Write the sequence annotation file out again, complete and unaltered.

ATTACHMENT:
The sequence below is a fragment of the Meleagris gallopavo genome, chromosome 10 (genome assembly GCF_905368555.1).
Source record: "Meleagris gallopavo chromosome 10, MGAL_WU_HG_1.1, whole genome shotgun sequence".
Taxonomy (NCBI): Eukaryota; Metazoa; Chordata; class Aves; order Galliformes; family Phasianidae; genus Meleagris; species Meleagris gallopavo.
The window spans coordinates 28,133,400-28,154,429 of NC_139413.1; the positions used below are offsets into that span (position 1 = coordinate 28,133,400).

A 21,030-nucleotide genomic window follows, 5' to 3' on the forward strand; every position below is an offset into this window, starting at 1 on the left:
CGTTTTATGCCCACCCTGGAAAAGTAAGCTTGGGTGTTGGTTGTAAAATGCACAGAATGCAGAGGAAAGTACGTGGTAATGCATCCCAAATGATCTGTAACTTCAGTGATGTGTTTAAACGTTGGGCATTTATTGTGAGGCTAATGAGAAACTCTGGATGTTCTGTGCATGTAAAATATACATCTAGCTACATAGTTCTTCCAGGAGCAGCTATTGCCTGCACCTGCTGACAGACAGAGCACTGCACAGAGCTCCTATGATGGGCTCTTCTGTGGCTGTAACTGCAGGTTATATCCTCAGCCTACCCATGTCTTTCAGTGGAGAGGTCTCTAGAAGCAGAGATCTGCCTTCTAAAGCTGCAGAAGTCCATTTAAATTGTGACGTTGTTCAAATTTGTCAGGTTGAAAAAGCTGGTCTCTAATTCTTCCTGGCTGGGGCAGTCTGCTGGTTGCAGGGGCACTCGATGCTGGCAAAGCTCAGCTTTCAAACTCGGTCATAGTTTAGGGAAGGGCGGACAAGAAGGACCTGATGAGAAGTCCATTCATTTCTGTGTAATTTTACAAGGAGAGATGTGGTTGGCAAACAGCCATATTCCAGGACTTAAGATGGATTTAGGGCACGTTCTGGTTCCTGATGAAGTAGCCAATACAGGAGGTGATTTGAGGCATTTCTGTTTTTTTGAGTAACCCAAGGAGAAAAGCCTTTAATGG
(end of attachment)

The sequence below is a fragment of the Meleagris gallopavo genome, chromosome 10 (genome assembly GCF_905368555.1).
Source record: "Meleagris gallopavo chromosome 10, MGAL_WU_HG_1.1, whole genome shotgun sequence".
Taxonomy (NCBI): Eukaryota; Metazoa; Chordata; class Aves; order Galliformes; family Phasianidae; genus Meleagris; species Meleagris gallopavo.
The window spans coordinates 28,133,400-28,154,429 of NC_139413.1; the positions used below are offsets into that span (position 1 = coordinate 28,133,400).

A 21,030-nucleotide genomic window follows, 5' to 3' on the forward strand; every position below is an offset into this window, starting at 1 on the left:
CGTTTTATGCCCACCCTGGAAAAGTAAGCTTGGGTGTTGGTTGTAAAATGCACAGAATGCAGAGGAAAGTACGTGGTAATGCATCCCAAATGATCTGTAACTTCAGTGATGTGTTTAAACGTTGGGCATTTATTGTGAGGCTAATGAGAAACTCTGGATGTTCTGTGCATGTAAAATATACATCTAGCTACATAGTTCTTCCAGGAGCAGCTATTGCCTGCACCTGCTGACAGACAGAGCACTGCACAGAGCTCCTATGATGGGCTCTTCTGTGGCTGTAACTGCAGGTTATATCCTCAGCCTACCCATGTCTTTCAGTGGAGAGGTCTCTAGAAGCAGAGATCTGCCTTCTAAAGCTGCAGAAGTCCATTTAAATTGTGACGTTGTTCAAATTTGTCAGGTTGAAAAAGCTGGTCTCTAATTCTTCCTGGCTGGGGCAGTCTGCTGGTTGCAGGGGCACTCGATGCTGGCAAAGCTCAGCTTTCAAACTCGGTCATAGTTTAGGGAAGGGCGGACAAGAAGGACCTGATGAGAAGTCCATTCATTTCTGTGTAATTTTACAAGGAGAGATGTGGTTGGCAAACAGCCATATTCCAGGACTTAAGATGGATTTAGGGCACGTTCTGGTTCCTGATGAAGTAGCCAATACAGGAGGTGATTTGAGGCATTTCTGTTTTTTTGAGTAACCCAAGGAGAAAAGCCTTTAATGG